Linux Turns 30 — Here Are 16 Facts That Make Linux The Most Important OS Ever Created

Getting your Trinity Audio player ready...

It was the year 1991 when a young computer science student, studying at the University of Helsinki, got frustrated with the licensing of MINIX, a UNIX-like operating system aimed at students who wanted to learn about operating systems. This young programmer then began developing his own operating system, which he claimed to be his hobby. The programmer was Linus Torvalds.

Little did Torvalds know that his operating system was about to change the software industry forever. Today, Linux is the most popular open-source project and the world’s dominant operating system. Because it is free, it has hundreds of Linux distros (the enterprise name for different distributions or flavours of Linux OSes) produced by various enterprises, startups, and even individual programmers.

Here are 12 facts that make Linux the most significant and unique operating system.

  1. The Linux Foundation, the non-profit organization for developers and companies with the aim of building systems that accelerate open source projects, hosts hundreds of open-source collaborative projects where more than 700,000+ developers contribute.
  2. Despite the fact that he wrote 100% of the first Linux release, Torvalds’ code is only found in less than 1% of the latest kernel releases.
  3. Every release of Linux kernels are given some funky codenames. For example, v5.12.19 is named “Frozen Wasteland,” v4.3.6 is named “Blurry Fish Butt,” v3.7.0 is named “Terrified Chipmunk,” and so on.
  4. The Android operating system, which is based on a modified version of the Linux kernel, has an 86 percent global market share of all smartphones, according to Gartner and Statista.
  5. The GitHub repository for Linux has more than 117k stars and more than 700+ releases to date.
  6. 100% of all the top 500 supercomputers use some distro of Linux.
  7. The initial Linux kernel was only 65 KB in size and consisted just 10k lines of code. To give some perspective, today’s even a standard Linux kernel has over 10 million lines of code.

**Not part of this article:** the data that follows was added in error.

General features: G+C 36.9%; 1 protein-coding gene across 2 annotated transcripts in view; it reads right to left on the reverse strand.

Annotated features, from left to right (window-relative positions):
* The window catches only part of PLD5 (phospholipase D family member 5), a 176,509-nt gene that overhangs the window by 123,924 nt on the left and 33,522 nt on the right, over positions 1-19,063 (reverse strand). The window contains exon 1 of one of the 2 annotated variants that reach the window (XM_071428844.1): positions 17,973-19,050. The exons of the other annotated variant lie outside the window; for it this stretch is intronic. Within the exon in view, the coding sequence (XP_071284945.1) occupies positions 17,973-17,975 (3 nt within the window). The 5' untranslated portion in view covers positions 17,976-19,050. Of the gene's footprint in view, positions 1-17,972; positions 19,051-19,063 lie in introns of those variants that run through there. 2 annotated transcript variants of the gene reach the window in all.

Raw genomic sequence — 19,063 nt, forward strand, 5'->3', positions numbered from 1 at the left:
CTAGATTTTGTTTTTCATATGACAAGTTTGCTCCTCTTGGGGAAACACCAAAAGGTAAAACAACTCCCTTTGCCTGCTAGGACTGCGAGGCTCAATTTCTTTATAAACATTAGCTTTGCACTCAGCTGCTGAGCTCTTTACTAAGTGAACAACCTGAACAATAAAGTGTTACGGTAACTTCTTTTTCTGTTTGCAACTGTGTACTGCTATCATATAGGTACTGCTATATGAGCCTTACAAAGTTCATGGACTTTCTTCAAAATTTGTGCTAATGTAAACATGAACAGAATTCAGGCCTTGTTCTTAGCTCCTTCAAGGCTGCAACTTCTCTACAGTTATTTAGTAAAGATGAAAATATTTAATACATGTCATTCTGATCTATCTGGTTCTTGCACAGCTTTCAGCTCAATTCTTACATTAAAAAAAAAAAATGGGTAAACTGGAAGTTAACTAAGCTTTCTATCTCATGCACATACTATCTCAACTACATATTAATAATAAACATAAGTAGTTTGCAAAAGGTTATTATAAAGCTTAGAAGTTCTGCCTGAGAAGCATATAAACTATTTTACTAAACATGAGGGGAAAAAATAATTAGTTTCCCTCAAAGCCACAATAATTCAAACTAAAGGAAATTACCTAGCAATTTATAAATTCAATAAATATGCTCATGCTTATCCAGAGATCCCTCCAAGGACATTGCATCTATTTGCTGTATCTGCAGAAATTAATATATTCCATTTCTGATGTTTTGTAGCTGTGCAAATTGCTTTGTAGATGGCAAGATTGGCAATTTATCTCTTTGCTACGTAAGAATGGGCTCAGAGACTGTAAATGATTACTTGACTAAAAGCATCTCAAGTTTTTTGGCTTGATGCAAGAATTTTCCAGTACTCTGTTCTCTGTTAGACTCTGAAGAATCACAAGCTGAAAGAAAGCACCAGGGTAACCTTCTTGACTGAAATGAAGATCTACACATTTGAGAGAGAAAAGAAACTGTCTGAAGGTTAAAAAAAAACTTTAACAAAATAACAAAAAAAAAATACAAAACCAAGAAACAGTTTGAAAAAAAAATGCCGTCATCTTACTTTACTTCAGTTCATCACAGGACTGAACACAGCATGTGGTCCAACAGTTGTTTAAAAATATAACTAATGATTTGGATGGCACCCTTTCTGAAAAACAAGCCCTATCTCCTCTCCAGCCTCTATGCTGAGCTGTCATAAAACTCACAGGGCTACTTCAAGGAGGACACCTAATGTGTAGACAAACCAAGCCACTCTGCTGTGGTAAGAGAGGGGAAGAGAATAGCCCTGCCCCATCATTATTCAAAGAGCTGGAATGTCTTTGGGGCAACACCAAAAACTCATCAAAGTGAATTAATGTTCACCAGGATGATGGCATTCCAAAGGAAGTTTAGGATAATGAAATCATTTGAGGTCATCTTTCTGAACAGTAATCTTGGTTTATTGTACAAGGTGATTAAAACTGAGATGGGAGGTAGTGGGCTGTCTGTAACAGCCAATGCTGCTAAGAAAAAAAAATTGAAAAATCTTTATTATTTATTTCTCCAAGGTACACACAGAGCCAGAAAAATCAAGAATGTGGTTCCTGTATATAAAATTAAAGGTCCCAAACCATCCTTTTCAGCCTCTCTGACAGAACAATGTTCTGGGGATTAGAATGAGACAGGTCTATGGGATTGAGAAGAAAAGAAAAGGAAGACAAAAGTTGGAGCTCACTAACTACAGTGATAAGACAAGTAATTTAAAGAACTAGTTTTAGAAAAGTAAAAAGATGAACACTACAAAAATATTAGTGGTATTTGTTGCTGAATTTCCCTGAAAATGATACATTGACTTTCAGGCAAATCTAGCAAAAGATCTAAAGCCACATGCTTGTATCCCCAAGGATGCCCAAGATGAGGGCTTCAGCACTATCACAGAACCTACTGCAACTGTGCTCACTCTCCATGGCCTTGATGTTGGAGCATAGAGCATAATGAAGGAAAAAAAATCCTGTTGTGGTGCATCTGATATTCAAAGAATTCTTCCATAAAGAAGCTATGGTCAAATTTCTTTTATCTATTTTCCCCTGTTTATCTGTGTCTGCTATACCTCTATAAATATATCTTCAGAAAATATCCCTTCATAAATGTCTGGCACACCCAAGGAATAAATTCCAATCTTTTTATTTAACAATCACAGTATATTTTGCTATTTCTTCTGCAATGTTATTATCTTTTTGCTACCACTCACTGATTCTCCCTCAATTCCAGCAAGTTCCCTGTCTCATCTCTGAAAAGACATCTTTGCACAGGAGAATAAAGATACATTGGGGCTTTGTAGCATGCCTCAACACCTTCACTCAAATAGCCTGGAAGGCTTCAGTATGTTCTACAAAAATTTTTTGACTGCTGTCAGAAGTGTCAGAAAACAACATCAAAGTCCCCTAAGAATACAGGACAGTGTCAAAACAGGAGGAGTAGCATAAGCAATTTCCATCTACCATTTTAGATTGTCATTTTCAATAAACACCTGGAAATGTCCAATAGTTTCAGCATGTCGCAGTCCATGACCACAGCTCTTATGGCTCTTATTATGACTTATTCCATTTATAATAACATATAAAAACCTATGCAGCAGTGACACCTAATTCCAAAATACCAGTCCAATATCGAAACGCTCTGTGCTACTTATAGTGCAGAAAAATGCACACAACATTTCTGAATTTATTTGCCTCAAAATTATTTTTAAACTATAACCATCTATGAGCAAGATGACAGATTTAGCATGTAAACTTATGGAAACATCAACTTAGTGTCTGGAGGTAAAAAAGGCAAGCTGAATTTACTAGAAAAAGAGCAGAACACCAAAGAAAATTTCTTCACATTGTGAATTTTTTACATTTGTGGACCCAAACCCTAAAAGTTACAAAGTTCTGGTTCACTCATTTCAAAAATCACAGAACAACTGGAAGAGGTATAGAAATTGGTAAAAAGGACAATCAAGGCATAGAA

8. According to, the majority (approx. 95%) of Linux is written in C language.
  9. The sophisticated Automatic Train Control (ATC) system on Japan’s bullet trains is maintained and managed using Linux.
  10. Torvalds picked a penguin (called “Tux”) as the mascot for Linux in 1996 after being bitten by an angry penguin as a kid on a visit to Canberra, Australia.
  11. Most of the world’s renowned banks across the world use Linux as the operating system as it provides an incredibly secure yet stable environment for users.
  12. The trade for New York Stock Exchange is run by Red Hat, which is one of the Linux-based operating systems.
  13. The military across the world use the Linux operating system for research, official and administrative purposes. Most submarines, including innovative nuclear submarines, missile systems, unmanned aerial vehicles (UAVs), and so on, are built and managed using a Linux-based system.
  14. 90% of the public cloud workload is run on Linux distros.
  15. In the year 2000, Steve Jobs offered Linus Torvalds a job on the condition that he cease developing Linux which he declined.
  16. Special effects in Hollywood blockbusters like Avatar or Avengers rely on Linux at some point in their production process.

Linux has become an essential component of both the software industry and your daily life. It has become the most significant operating system ever built, powering everything from smartwatches to IoT devices, smartphones to Tesla cars as Tesla utilises Linux Ubuntu as their operating system.

Linus Torvalds is being paid $1.5 million per year by The Linux Foundation for his contributions. Torvalds currently works from his home where he spends most of his time.

Linux has changed everything as we know of technology. This is what happens when a project is open-sourced for the world to contribute and innovate. I hope we get to see many more successful open source projects in the future.

Thank you for reading!

If this article provided you with value, please support my work — only if you can afford it. You can also connect with me on X. Thank you!

Comments are closed.